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Schering Shares

Merck's threat to derail Bayer's acquisition of Schering is resolved

by Patricia Short
June 19, 2006 | A version of this story appeared in Volume 84, Issue 25

What looked like a story that would turn into a long-running saga, with the anticipated merger of two German drugmakers being spoiled by a third, was resolved on the last day possible. Germany's Merck, which had acquired a 21.8% stake in Schering and thus threatened Bayer's agreement to acquire Schering, agreed to offer its stake to Bayer. The agreement followed talks between Bayer and Merck and a lawsuit filed by Bayer against Merck, which will be withdrawn.

The Merck stake, combined with the roughly 60% holding that Bayer already had, takes Bayer comfortably over the 75% target it had to attain by the end of the day on June 14. Until Merck made the decision to offer its stake to Bayer, reaching that goal had looked unlikely. Now, however, Bayer can complete its acquisition of Schering, as agreed upon in March when white knight Bayer outbid Merck's hostile offer for the Berlin-based pharmaceutical company.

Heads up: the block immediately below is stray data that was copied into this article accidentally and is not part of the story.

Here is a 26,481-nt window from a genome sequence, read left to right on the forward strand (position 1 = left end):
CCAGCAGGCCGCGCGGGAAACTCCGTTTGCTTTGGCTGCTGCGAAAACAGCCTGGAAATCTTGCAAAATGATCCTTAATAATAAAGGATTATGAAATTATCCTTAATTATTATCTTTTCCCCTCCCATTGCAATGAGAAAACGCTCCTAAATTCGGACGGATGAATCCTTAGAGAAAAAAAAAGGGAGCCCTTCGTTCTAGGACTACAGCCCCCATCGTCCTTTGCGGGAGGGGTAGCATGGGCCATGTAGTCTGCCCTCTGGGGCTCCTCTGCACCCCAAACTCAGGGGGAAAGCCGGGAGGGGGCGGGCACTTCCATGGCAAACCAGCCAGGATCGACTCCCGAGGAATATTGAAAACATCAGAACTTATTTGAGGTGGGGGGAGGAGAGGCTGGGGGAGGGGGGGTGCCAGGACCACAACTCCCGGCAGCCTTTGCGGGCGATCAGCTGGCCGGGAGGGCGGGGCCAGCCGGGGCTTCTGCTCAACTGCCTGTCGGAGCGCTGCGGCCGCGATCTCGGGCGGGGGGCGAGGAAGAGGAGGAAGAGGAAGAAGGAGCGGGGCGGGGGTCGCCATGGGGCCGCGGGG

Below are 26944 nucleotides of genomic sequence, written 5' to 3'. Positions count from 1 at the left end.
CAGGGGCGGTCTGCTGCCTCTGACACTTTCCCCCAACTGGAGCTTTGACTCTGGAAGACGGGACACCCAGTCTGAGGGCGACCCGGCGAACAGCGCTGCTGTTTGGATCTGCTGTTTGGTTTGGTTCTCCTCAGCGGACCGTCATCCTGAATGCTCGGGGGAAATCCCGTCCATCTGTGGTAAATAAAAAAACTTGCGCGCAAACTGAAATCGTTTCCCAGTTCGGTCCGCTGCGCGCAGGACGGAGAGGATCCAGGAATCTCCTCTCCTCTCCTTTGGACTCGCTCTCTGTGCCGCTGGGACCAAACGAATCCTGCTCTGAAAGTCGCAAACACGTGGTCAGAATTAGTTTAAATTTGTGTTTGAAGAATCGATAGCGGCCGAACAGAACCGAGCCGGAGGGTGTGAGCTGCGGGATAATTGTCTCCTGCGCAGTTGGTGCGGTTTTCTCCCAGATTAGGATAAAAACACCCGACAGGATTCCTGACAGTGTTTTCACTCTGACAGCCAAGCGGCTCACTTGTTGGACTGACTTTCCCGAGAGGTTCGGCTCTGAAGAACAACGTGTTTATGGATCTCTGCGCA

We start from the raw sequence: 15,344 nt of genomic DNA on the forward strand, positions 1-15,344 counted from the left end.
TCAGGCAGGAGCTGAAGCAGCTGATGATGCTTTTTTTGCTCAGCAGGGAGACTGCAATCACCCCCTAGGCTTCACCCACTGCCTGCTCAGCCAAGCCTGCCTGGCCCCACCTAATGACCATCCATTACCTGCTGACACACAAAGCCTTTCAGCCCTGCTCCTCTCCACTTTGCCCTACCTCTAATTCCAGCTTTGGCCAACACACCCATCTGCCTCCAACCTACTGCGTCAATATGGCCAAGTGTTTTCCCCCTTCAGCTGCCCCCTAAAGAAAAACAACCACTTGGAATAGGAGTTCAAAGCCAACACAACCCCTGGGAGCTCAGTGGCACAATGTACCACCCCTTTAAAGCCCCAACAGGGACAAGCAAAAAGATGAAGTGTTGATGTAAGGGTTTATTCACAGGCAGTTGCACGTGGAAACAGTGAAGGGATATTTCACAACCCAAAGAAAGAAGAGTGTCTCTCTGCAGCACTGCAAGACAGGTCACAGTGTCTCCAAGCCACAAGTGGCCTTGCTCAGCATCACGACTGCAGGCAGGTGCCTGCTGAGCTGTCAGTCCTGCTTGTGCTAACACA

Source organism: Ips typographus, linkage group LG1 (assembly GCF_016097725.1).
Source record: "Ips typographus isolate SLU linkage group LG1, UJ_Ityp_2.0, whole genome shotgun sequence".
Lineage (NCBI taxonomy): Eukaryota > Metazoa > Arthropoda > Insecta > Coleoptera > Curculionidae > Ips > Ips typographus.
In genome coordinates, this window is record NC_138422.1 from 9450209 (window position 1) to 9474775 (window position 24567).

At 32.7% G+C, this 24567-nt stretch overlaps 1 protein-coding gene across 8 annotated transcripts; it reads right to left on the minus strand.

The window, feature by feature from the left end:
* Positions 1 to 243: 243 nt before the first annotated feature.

Merck began buying Schering shares on the stock market on June 9, in what it subsequently said was a move to secure its long-term strategic interest in Schering. That action effectively forced Bayer to start snapping up shares. By June 13, Bayer had purchased or been offered only about 60% of Schering's shares, hence its decision to sue Merck in U.S. District Court in New York City for damages and to force Merck to divest its shares.

Bayer is buying the Merck stake for 89 euros (roughly $115) per share, so it will pay the same price—effectively a 3.4% increase on its agreed-upon bid—for shares already purchased and those still outstanding.


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